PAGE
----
I say duck typing out of slight mistake (you are right there). I made
this word choice because that is how boolean *type* can be deduced.
Not Ruby *type*. Its just a matter of how you look at things.

> > This also allows change in behavior and more false
> > types to be added to ruby. This will help the with implementation of
> > DSLs using ruby.
> 
> Hmm...  I'm not sure whether I understand this: where exactly does it help
> to have more "false" values when implementing DSL's?
> 

If I were to implement a simulation program it is sometimes more
beneficial to say something domain specific. And as far as behavior
goes it falls right in. "false" itself means nothing but that. In DSLs
you purposely tailor everything possible to fit your application's
domain. Its not a huge deal but I think Ruby has become flexible
enough to do things like this (HTML builders are a good example -- see
the old entries on onestepback.org for how a loose syntax and flexible
keywords make document building very easy).

> > The implementation of conditionals as methods brings
> > up another pro. conditions can be hooked, changed, and treated like
> > any other ruby internal. This has been usually noted to be a good
> > thing but a good use is hard to come up with... just as the argument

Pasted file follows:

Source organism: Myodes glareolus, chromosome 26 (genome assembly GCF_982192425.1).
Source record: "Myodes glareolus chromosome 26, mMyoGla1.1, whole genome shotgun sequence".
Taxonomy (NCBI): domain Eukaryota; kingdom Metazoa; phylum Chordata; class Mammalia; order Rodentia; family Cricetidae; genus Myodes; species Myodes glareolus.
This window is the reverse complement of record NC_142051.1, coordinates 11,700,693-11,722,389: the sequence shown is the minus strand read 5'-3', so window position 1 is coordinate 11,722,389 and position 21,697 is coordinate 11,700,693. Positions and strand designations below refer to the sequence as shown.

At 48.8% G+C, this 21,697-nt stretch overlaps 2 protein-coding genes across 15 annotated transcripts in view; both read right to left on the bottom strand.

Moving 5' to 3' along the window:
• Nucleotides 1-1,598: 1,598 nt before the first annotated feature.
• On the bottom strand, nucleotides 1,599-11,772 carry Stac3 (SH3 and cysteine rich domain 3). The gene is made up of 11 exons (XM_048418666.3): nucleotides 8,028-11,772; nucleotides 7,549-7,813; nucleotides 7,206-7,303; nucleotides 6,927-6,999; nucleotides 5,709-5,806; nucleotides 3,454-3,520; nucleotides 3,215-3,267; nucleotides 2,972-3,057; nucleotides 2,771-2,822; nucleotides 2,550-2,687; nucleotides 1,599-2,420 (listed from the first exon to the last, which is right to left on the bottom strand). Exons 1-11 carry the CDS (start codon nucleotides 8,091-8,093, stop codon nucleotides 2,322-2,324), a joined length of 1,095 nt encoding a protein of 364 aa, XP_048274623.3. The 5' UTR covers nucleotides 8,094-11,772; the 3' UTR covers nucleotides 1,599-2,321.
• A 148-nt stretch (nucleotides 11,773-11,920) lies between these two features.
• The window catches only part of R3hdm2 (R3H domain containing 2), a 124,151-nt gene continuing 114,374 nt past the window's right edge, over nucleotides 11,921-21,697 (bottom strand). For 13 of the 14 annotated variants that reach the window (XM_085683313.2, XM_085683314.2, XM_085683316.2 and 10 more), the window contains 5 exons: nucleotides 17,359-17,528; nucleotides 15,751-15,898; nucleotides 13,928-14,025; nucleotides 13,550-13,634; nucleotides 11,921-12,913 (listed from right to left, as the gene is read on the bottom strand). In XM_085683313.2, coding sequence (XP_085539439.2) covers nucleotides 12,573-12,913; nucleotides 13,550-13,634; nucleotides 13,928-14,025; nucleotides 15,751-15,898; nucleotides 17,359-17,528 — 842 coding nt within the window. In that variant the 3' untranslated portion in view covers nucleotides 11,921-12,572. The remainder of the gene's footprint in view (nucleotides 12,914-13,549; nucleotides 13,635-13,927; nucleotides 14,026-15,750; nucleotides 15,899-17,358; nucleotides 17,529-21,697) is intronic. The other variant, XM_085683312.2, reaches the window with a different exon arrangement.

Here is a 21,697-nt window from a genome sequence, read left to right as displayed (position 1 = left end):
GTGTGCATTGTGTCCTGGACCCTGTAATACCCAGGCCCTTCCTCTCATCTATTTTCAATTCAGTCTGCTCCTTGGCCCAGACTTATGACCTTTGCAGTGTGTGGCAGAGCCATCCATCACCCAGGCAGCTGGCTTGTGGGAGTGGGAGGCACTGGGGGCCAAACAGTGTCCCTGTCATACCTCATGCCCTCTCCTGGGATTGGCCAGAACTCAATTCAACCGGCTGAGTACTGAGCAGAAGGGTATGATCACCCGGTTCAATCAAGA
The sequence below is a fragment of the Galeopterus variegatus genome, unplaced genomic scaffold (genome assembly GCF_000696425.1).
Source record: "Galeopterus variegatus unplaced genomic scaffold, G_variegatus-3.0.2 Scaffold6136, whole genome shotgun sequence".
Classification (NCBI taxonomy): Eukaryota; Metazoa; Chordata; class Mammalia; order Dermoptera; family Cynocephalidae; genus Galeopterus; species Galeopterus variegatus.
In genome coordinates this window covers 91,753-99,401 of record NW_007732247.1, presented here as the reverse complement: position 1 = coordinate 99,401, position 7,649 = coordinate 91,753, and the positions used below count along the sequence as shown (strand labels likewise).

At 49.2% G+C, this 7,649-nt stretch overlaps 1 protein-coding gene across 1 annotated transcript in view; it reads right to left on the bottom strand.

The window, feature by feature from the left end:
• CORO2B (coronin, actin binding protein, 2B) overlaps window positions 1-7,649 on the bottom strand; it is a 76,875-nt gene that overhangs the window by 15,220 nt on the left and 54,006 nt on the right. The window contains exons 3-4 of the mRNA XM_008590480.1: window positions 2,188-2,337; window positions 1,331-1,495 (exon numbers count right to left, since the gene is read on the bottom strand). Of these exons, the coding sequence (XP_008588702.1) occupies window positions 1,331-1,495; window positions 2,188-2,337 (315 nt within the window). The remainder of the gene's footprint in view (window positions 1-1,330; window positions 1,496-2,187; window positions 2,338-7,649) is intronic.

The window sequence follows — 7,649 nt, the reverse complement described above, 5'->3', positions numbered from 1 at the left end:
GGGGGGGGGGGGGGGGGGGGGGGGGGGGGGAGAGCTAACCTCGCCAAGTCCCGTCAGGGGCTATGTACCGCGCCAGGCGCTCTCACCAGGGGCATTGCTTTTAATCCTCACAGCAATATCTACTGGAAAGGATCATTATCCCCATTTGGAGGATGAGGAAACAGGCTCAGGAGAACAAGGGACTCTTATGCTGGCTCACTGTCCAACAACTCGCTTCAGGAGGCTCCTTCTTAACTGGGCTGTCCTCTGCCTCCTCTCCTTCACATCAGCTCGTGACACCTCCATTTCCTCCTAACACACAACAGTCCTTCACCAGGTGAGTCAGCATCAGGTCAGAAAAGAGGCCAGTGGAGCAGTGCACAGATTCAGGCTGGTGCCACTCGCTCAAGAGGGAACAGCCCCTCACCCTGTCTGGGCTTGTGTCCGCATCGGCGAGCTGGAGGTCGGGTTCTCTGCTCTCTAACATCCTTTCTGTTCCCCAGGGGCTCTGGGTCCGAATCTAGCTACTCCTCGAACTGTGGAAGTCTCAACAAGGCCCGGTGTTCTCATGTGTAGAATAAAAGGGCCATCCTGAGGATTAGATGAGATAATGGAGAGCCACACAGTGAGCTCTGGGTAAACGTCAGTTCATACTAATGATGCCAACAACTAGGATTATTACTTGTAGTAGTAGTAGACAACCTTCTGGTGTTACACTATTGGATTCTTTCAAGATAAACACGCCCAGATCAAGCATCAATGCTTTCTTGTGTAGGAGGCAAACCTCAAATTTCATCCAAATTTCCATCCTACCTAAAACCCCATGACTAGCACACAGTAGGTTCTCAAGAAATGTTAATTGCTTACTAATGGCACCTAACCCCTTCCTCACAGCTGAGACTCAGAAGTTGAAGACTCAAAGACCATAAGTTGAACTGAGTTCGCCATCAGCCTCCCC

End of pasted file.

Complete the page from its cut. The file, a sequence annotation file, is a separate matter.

> > goes with callcc ;) .
> 
> I'm not sure whether I like the idea to be able to mess with such a
> fundamental thing as boolean values.  Currently I can't see what we would
> gain.  OTOH, Ruby allows us to modify a lot internal behavior.
> 

Its for peace of mind. Actually, its for control of more things and
making more things fundamental rather than just-another-feature. If
you examined Ruby as a set of axioms which the language was built off
of before and after this you would notice that the base mechanics of
the language have become simpler while retaining most (or more?)
capability. It may also have further ramifications in future things we
may want to change but needed something like this to get to that
change to work well. (If that made any sense)? I see that as we work
on this project pros and cons will become more apparent. We are on
step one or many. You are right though. If it were __just__ to change